If you have symptoms

If you have any  symptom of breast cancer you should see a GP, even if  you have recently had a clear breast screening.

Do not wait for your next breast screening appointment.

More information for people with a learning disability: Macmillan Cancer Support: Breast care for women

What happens at your breast screening appointment?

During breast screening you’ll have 4 breast X-rays (mammograms), 2 for each breast.

The mammograms only take a few minutes.  The whole appointment should only take about 30 minutes.

Before starting, the mammographer will check your details with you and ask if you have had any breast problems.

They will also explain what will happen during the screening and answer any questions you may have.

How breast screening is done

Breast screening is usually done by 1 or 2 female mammographers.  You can ask them about any questions or concerns you have.

  • You’ll need to undress in a private changing area, so you are naked from the waist up. You may be given a hospital gown to put on
  • You’ll be called into the X-ray room and the mammographer will explain what will happen
  • The mammographer will place your breast onto the X-ray machine. It will be squeezed between 2 pieces of plastic to keep it still while the X-rays are taken.  This takes a few seconds and you will need to stay still.  Your breast will then be taken off of the machine once the X-rays are  complete
  • The X-ray machine will then be tilted to one side and the process will be repeated on the side of your breast
  • Your other breast will then be X-rayed in the same way
  • You will then return to the changing area to get dressed
  • Your results will be sent to you in the post
  • Important – Breast screening if often uncomfortable and sometimes painful for some people. You can talk to the mammographer, who is trained to help you feel more comfortable and give you support and you can ask to stop at any time

Breast screening if you are trans or non-binary

You may be asked to wait in a waiting room when you arrive.  You can talk to the staff if you don’t feel comfortable waiting with other people.

Private changing areas are available so you can get undressed just before the mammogram.

If you wear a binder, you will need to remove this before having your mammogram

If you have any worries or questions, you can:

Things to help your breast screening appointment

You do not need to do anything special to prepare for a mammogram, but there are some things that may help.


  • Use talcum powder or spray deodorant on the day as this may affect the mammogram – roll-on deodorant is OK


  • Wear a skirt or trousers, rather than a dress, to make it easier to get naked to the waist
  • Remove necklaces and nipple piercings before you arrive for your appointment
  • Tell the mammographer if you have found screening uncomfortable in the past
  • Talk to the staff if you are nervous or embarrassed. They are trained to help you feel more comfortable and provide support
  • Ask staff not to use any phrases or words that may make you feel uncomfortable or nervous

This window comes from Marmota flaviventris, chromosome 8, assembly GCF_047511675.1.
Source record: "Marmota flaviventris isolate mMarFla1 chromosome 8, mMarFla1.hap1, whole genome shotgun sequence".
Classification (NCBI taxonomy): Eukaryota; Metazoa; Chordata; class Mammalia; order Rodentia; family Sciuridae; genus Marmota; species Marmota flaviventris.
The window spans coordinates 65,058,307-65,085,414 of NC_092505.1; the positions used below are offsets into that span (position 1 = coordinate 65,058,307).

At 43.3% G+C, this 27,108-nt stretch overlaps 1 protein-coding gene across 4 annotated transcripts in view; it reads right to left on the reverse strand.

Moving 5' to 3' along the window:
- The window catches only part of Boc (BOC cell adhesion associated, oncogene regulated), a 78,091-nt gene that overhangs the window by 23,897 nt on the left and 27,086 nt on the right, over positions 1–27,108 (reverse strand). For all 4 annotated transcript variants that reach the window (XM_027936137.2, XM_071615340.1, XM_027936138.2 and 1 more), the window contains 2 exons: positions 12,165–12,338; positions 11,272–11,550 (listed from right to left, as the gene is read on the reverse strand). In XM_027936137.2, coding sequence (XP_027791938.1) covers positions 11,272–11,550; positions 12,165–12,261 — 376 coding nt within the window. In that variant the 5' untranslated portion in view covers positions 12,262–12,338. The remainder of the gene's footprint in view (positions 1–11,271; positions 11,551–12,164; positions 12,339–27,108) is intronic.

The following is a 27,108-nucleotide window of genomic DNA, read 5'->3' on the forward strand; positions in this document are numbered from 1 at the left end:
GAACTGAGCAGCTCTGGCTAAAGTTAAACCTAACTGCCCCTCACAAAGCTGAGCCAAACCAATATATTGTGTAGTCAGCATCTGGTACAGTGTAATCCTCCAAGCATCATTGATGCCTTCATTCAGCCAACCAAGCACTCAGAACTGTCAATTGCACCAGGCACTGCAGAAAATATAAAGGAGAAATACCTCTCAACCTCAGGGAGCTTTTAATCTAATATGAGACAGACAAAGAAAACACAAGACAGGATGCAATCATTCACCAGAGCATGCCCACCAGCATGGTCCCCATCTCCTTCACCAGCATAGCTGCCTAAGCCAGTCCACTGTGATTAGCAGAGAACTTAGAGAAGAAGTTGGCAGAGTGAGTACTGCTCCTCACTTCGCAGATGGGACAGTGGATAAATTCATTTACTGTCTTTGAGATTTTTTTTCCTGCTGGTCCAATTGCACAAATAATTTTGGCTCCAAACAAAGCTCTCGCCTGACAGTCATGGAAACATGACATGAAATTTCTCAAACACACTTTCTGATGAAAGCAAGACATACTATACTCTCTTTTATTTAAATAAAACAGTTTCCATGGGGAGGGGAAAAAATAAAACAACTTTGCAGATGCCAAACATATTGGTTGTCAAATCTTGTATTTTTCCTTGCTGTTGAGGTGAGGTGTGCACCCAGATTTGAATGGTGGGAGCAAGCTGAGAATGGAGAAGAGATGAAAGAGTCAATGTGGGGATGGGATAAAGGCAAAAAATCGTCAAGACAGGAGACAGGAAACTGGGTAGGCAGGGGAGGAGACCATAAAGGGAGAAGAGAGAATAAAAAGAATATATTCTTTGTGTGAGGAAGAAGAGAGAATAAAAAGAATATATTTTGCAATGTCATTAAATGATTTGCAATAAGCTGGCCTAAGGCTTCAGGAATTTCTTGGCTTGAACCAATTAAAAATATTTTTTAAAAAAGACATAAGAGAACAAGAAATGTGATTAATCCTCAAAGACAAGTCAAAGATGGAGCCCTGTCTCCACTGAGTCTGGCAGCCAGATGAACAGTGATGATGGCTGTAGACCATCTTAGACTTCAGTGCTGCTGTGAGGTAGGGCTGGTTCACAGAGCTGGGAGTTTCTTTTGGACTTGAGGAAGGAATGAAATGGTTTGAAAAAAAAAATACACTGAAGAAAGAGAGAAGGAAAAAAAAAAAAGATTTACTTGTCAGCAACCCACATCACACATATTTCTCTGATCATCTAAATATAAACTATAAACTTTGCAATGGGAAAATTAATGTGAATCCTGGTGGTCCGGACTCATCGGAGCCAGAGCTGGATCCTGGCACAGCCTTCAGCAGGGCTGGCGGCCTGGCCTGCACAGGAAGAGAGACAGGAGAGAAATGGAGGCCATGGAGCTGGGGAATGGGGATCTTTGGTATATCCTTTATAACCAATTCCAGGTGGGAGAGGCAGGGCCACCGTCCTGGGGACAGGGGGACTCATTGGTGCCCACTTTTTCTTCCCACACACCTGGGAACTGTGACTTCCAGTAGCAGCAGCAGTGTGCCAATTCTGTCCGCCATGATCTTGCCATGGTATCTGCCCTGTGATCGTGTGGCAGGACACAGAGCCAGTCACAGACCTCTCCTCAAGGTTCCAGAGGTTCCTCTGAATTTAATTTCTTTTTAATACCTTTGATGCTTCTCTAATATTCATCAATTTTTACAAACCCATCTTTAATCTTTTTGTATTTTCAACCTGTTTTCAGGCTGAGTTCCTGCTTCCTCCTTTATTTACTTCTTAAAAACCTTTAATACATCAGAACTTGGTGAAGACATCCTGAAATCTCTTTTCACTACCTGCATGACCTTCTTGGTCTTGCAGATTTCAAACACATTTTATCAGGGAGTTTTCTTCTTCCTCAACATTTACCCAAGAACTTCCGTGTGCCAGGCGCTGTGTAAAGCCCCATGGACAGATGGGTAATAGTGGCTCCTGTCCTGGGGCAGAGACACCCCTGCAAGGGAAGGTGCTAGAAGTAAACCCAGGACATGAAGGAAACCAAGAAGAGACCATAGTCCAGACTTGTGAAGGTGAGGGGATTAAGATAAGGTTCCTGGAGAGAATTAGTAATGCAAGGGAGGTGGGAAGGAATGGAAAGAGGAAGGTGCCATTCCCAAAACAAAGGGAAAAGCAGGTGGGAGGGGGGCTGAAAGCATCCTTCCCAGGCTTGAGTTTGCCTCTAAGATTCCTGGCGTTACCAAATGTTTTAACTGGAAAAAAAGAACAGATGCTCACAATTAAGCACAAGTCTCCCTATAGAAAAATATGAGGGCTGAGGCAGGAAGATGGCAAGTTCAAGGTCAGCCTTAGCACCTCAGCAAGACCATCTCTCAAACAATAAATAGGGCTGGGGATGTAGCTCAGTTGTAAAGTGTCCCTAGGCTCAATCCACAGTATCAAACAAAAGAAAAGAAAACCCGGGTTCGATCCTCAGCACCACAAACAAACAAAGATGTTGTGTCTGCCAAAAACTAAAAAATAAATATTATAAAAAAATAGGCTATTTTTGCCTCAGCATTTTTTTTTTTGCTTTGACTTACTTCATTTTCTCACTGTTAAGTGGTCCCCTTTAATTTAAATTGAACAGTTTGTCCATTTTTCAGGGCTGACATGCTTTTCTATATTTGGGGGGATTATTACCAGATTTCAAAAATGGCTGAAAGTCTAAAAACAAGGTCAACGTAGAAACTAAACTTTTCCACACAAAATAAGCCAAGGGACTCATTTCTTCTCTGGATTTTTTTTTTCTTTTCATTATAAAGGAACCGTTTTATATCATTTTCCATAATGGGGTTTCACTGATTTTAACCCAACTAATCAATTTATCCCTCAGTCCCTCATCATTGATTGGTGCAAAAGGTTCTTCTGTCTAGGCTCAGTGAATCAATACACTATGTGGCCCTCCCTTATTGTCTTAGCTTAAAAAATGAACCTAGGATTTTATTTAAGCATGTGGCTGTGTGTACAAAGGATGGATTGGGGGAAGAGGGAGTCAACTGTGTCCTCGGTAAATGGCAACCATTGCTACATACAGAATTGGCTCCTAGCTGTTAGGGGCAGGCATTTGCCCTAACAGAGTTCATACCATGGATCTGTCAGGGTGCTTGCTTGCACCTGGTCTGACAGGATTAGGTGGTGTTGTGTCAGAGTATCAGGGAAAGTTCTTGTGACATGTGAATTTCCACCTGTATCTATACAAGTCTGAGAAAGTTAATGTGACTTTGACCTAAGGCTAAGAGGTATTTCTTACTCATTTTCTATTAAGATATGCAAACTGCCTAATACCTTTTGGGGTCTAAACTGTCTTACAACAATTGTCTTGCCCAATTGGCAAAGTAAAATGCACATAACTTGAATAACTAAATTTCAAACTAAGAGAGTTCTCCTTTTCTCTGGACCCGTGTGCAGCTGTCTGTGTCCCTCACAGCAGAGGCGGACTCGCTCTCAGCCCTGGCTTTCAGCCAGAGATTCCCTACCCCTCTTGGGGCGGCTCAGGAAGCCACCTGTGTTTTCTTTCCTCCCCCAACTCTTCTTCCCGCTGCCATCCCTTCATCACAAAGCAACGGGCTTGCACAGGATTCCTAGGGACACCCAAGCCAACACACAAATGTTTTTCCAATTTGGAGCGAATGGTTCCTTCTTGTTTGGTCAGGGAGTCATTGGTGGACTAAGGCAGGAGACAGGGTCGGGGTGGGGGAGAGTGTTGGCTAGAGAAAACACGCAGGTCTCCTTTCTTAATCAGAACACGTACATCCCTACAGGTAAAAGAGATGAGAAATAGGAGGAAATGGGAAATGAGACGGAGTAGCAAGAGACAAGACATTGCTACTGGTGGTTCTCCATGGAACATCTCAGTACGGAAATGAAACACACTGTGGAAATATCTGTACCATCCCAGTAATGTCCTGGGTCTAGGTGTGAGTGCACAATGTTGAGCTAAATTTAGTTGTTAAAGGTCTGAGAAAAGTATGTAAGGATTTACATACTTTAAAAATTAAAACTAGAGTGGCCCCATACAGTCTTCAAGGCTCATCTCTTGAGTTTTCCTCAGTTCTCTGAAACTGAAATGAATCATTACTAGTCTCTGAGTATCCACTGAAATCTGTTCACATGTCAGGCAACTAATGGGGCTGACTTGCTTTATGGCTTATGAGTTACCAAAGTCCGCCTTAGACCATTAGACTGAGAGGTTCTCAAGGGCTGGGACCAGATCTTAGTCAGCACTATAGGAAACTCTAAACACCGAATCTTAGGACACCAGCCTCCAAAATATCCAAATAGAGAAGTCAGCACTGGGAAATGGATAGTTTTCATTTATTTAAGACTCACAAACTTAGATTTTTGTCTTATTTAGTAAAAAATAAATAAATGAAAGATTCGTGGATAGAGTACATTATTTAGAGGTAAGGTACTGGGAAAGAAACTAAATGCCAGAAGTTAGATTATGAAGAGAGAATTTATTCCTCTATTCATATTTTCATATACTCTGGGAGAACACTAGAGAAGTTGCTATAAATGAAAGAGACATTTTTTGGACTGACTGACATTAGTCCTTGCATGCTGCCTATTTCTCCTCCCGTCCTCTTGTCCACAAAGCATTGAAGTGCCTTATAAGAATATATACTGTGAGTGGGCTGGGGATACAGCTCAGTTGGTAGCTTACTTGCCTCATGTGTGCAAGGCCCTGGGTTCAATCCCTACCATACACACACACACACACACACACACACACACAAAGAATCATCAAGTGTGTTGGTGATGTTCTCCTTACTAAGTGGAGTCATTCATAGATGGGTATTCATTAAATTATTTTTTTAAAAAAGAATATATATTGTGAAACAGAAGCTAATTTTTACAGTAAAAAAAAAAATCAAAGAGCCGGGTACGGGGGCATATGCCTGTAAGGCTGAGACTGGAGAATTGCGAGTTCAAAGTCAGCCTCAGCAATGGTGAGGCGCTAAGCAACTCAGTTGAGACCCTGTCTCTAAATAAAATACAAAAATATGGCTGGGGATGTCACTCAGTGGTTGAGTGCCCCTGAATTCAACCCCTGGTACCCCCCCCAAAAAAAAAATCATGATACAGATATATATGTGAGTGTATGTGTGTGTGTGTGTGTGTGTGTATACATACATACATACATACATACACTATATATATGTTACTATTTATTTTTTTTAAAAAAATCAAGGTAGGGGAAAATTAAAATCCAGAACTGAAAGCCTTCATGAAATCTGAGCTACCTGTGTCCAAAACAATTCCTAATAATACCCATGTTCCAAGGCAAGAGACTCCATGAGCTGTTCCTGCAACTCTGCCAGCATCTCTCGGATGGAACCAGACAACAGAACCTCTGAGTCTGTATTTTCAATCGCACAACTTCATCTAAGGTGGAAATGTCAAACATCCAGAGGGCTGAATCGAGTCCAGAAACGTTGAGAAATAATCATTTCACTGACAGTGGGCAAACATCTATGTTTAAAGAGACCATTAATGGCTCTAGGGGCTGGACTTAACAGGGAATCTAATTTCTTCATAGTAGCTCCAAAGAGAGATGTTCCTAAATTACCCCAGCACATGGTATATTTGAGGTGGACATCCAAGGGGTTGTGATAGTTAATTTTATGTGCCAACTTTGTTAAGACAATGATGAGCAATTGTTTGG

• Tell the staff your pronouns if you would like to

Things to look out for after breast screening

Any discomfort or pain you may have during a mammogram should go away very soon.

If you found the mammogram very painful, you may have pain for a couple of days.  See a GP if the pain does not go away after a couple of days.

Your breast screening results

Your breast screening (mammogram) results will be posted to you usually within 2 weeks of your appointment.

A copy of your results will also be sent to your GP.

Whilst it is rare, you may need to have another mammogram to get a clearer picture of your breasts.  Your results will be sent after this second breast screening appointment.

Important: Try not to worry of it takes longer to receive your results letter.  You can call the breast screening service to see if they have any updates.  A delay doesn’t always mean there is anything wrong and most people will have a normal result.

What your result means

No sign of breast cancer

Your breast screening result letter may say that your mammogram shows no sign of breast cancer.

You will not need any further tests and will be invited again in 3 years.

Most people who have breast screening will have no sign of cancer.

Need further tests

Your results may say further tests are required and you will therefore be given a further appointment.

These tests can include:

  • An examination of your breast(s)
  • More mammograms
  • Ultrasound scans of your breast(s)
  • Taking a small sample (biopsy) from your breast using a needle

You will usually receive your results within approximately 1 week.

You may feel anxious about having further tests and what this means for you.  Your letter will tell you how to contact a breast care nurse if you have any questions or would like to discuss the process.

Most people who need further tests will not be diagnosed with breast cancer.

But, if there are signs of breast cancer, finding it early means treatment is more likely to be successful and it’s less likely you’ll need to have a breast removed (mastectomy).

Information: Macmillan Cancer Support has a free helpline that’s open every day from 8am to 8pm.  Call: 0808 808 00 00

They’re there to listen if you have anything you want to talk about.

Checking your breasts

Even if your breast screening shows no sign of breast cancer, it’s important to check your breasts between mammograms and see a GP if you notice any changes.

Find out How should I check my breasts